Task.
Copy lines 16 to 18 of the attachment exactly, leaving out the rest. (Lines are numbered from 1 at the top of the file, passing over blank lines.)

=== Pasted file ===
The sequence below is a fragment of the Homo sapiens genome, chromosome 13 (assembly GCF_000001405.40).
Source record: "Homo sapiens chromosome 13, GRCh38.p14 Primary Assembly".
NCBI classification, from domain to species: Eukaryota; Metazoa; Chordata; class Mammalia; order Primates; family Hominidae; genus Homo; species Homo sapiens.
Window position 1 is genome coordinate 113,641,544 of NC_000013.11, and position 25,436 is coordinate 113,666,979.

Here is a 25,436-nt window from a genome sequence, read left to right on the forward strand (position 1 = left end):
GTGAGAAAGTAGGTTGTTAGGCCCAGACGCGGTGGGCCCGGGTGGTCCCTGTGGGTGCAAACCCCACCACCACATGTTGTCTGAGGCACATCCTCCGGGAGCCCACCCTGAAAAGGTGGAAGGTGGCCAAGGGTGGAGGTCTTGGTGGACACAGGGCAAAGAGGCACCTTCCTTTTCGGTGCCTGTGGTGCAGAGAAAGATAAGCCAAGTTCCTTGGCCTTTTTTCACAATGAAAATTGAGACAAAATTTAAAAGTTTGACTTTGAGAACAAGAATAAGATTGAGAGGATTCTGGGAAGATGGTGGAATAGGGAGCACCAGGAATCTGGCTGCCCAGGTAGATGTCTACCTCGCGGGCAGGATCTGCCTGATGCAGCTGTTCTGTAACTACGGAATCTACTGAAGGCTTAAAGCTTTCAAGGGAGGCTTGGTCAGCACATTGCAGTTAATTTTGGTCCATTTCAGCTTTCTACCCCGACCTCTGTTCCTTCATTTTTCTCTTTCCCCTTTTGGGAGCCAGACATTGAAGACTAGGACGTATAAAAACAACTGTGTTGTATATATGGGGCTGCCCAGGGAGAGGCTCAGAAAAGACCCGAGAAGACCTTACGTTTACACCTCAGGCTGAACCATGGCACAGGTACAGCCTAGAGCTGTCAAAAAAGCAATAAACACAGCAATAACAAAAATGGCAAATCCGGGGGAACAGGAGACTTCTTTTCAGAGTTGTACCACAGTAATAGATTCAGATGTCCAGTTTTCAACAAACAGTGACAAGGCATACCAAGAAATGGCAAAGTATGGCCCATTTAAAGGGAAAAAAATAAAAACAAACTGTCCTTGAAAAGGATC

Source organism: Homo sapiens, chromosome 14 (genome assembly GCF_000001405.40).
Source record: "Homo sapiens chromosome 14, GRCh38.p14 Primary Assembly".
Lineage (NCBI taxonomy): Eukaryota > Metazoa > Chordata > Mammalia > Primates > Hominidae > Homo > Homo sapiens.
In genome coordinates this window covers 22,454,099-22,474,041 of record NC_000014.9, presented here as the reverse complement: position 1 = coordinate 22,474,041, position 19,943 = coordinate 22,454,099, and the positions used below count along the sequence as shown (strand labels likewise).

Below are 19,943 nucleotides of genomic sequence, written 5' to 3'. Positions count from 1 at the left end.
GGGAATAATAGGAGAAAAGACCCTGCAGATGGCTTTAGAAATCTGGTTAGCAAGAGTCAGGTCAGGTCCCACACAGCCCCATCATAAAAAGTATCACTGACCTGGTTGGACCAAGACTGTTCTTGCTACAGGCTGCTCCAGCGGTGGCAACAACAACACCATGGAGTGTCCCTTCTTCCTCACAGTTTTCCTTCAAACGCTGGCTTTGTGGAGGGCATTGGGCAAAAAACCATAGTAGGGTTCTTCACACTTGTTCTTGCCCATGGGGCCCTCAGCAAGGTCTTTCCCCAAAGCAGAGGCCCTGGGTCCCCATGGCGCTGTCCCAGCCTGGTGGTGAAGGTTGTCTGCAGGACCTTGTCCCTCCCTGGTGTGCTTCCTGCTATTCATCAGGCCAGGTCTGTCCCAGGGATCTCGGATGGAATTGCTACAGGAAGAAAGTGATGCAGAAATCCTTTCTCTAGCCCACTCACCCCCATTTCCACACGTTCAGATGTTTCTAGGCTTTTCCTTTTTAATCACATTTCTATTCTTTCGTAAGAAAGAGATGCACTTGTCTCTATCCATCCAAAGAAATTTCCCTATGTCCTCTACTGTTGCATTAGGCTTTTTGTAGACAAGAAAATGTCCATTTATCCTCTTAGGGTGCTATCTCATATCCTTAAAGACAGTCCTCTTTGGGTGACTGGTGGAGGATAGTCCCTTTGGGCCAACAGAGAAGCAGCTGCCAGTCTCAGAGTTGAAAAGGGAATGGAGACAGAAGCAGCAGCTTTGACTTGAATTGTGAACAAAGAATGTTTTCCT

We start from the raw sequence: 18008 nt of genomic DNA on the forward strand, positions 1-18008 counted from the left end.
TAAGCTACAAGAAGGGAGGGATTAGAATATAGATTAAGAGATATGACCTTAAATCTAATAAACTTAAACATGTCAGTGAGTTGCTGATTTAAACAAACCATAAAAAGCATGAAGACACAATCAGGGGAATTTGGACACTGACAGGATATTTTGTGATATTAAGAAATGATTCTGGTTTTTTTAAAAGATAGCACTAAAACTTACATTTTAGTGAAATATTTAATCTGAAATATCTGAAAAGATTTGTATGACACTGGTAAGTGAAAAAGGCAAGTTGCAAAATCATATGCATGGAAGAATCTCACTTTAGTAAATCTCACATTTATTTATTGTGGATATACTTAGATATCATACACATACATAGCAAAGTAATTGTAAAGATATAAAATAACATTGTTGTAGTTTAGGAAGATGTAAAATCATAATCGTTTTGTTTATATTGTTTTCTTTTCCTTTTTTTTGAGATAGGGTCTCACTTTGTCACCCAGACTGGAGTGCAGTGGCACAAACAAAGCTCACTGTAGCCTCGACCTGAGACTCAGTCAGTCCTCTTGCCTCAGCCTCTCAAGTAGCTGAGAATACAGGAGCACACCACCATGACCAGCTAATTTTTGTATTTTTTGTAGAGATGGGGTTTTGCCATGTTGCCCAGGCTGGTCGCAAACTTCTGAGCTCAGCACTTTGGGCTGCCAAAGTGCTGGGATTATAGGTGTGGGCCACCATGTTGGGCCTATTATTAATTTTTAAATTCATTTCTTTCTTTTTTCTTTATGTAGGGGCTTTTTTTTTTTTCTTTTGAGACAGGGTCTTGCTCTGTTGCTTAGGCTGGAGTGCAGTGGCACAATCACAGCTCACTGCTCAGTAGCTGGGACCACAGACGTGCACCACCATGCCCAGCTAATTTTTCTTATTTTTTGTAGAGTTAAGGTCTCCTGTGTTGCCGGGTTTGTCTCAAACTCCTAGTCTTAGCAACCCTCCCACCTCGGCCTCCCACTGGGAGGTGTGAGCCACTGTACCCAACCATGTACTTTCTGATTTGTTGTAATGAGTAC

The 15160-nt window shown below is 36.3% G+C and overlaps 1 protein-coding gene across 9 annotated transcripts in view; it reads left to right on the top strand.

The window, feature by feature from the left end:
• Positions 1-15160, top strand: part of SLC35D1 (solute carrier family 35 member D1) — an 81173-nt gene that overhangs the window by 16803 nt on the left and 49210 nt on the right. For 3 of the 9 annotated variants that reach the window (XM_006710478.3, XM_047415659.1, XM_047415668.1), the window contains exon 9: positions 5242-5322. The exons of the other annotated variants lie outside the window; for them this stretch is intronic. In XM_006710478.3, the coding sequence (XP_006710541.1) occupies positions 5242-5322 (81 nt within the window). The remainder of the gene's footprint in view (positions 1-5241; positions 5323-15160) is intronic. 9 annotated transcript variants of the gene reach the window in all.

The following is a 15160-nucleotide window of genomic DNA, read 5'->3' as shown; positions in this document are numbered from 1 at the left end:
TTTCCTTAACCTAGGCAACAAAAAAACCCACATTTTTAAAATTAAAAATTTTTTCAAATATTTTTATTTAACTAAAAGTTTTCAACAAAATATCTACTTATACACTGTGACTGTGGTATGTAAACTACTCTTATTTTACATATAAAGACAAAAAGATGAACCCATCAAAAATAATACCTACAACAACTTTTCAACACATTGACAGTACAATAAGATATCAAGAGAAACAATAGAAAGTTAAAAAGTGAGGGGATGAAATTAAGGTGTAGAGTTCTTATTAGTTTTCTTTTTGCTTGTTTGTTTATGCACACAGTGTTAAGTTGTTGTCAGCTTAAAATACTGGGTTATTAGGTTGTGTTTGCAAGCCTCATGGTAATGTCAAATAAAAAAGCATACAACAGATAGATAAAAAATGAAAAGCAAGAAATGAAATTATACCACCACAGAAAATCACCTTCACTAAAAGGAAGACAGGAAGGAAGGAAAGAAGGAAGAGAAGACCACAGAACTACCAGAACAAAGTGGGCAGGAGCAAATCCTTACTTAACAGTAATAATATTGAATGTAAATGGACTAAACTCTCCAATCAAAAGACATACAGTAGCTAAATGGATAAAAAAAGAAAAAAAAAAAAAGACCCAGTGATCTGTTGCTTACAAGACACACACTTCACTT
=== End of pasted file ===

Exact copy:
The window, feature by feature from the left end:
• Positions 1-15160, top strand: part of SLC35D1 (solute carrier family 35 member D1) — an 81173-nt gene that overhangs the window by 16803 nt on the left and 49210 nt on the right. For 3 of the 9 annotated variants that reach the window (XM_006710478.3, XM_047415659.1, XM_047415668.1), the window contains exon 9: positions 5242-5322. The exons of the other annotated variants lie outside the window; for them this stretch is intronic. In XM_006710478.3, the coding sequence (XP_006710541.1) occupies positions 5242-5322 (81 nt within the window). The remainder of the gene's footprint in view (positions 1-5241; positions 5323-15160) is intronic. 9 annotated transcript variants of the gene reach the window in all.

The following is a 15160-nucleotide window of genomic DNA, read 5'->3' as shown; positions in this document are numbered from 1 at the left end: